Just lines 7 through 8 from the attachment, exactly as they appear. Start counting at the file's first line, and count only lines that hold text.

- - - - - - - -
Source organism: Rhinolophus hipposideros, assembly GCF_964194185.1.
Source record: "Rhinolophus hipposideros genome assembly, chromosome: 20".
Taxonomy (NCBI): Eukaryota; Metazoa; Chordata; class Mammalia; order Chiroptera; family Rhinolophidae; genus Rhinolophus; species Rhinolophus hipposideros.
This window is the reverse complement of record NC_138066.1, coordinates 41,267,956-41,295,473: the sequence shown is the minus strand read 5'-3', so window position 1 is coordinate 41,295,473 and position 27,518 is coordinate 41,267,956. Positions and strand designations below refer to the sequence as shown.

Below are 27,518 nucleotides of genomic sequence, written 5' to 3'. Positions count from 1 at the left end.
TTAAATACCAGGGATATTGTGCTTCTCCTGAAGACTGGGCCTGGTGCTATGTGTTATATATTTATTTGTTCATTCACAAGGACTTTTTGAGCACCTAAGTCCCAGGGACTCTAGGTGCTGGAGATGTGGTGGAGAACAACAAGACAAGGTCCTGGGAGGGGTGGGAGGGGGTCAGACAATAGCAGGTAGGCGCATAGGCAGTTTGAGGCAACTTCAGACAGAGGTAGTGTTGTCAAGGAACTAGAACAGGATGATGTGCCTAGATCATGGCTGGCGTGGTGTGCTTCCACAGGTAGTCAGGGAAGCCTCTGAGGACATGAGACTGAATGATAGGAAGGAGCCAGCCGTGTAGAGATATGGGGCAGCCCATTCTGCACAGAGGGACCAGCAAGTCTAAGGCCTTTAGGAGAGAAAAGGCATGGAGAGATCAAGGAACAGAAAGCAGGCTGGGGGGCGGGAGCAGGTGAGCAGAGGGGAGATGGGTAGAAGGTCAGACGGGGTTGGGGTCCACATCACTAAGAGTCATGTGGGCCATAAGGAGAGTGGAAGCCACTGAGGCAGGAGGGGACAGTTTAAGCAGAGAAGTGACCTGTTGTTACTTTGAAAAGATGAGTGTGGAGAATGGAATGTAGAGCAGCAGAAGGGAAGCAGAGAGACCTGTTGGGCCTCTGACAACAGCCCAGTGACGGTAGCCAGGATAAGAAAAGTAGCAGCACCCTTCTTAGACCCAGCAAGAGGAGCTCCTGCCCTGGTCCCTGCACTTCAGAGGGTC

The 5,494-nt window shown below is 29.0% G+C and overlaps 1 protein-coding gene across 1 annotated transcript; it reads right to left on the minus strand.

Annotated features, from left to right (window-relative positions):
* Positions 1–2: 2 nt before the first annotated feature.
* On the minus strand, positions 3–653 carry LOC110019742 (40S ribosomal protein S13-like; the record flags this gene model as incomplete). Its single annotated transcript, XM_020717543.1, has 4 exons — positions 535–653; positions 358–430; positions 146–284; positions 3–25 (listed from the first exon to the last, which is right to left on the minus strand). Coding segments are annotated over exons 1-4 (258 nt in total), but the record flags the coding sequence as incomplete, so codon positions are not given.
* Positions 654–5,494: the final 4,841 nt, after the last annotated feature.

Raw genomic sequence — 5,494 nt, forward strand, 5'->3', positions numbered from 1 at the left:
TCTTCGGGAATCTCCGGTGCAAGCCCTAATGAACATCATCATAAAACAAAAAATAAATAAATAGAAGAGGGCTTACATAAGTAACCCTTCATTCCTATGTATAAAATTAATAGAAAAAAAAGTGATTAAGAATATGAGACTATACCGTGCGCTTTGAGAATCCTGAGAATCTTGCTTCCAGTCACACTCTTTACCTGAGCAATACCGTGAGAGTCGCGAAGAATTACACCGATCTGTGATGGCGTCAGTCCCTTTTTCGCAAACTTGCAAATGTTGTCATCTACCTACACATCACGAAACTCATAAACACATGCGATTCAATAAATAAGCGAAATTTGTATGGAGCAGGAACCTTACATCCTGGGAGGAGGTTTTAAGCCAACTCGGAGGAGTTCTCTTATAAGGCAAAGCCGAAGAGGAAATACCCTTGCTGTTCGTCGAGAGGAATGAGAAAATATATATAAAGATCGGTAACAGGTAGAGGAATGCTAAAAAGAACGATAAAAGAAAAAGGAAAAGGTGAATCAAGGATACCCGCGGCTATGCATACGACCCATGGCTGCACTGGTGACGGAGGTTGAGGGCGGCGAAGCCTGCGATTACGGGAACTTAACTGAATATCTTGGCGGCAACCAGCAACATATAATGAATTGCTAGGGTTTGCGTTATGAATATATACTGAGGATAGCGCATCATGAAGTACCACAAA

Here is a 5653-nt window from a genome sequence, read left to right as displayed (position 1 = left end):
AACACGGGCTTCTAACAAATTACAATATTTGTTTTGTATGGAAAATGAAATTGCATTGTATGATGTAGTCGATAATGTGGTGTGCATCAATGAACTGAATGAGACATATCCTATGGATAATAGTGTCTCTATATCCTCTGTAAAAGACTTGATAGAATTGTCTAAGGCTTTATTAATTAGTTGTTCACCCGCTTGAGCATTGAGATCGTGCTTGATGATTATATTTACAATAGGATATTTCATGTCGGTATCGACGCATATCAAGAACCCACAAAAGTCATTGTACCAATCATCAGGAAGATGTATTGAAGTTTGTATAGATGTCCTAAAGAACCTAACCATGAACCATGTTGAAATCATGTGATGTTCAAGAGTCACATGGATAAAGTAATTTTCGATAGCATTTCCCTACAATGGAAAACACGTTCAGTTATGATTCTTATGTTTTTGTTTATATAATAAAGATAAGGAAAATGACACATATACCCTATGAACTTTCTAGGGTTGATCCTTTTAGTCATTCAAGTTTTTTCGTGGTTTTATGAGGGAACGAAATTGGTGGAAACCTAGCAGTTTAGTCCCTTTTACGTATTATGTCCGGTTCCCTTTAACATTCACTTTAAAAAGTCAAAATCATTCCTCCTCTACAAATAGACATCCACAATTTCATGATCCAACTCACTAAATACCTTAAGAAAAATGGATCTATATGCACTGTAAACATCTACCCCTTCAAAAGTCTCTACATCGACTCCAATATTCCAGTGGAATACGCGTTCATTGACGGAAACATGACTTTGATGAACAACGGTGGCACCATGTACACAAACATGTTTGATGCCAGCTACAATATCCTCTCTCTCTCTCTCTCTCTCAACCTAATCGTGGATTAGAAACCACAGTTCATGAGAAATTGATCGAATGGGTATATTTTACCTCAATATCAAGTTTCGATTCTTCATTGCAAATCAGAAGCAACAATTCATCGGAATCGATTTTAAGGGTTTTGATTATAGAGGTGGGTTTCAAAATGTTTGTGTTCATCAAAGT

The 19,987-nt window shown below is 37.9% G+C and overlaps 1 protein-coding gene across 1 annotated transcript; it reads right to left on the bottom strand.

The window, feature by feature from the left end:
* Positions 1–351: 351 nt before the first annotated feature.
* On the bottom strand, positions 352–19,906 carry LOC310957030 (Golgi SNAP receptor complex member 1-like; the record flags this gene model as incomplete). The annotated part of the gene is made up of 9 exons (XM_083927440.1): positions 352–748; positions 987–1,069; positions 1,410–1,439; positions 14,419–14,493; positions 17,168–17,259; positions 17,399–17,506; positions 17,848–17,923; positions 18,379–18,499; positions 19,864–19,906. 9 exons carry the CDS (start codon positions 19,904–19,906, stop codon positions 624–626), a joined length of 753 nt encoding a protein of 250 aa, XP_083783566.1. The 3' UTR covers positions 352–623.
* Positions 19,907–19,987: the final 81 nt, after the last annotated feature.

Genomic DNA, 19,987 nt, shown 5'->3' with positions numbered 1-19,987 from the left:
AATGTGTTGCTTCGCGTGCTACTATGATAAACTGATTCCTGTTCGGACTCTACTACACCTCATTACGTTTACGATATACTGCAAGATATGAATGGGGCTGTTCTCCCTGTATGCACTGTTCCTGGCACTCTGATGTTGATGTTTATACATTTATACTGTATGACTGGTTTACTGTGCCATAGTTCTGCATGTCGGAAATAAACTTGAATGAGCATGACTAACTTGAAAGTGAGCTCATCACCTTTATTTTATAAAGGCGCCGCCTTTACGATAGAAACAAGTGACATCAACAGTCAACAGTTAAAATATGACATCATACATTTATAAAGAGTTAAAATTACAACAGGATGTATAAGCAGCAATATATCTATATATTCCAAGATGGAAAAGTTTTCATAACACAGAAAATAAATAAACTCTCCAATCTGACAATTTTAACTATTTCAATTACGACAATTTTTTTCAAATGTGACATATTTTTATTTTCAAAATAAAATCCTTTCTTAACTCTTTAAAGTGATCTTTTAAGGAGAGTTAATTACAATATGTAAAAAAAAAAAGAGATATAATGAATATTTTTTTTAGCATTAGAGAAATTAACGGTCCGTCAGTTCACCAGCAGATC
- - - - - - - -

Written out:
The 5,494-nt window shown below is 29.0% G+C and overlaps 1 protein-coding gene across 1 annotated transcript; it reads right to left on the minus strand.

Annotated features, from left to right (window-relative positions):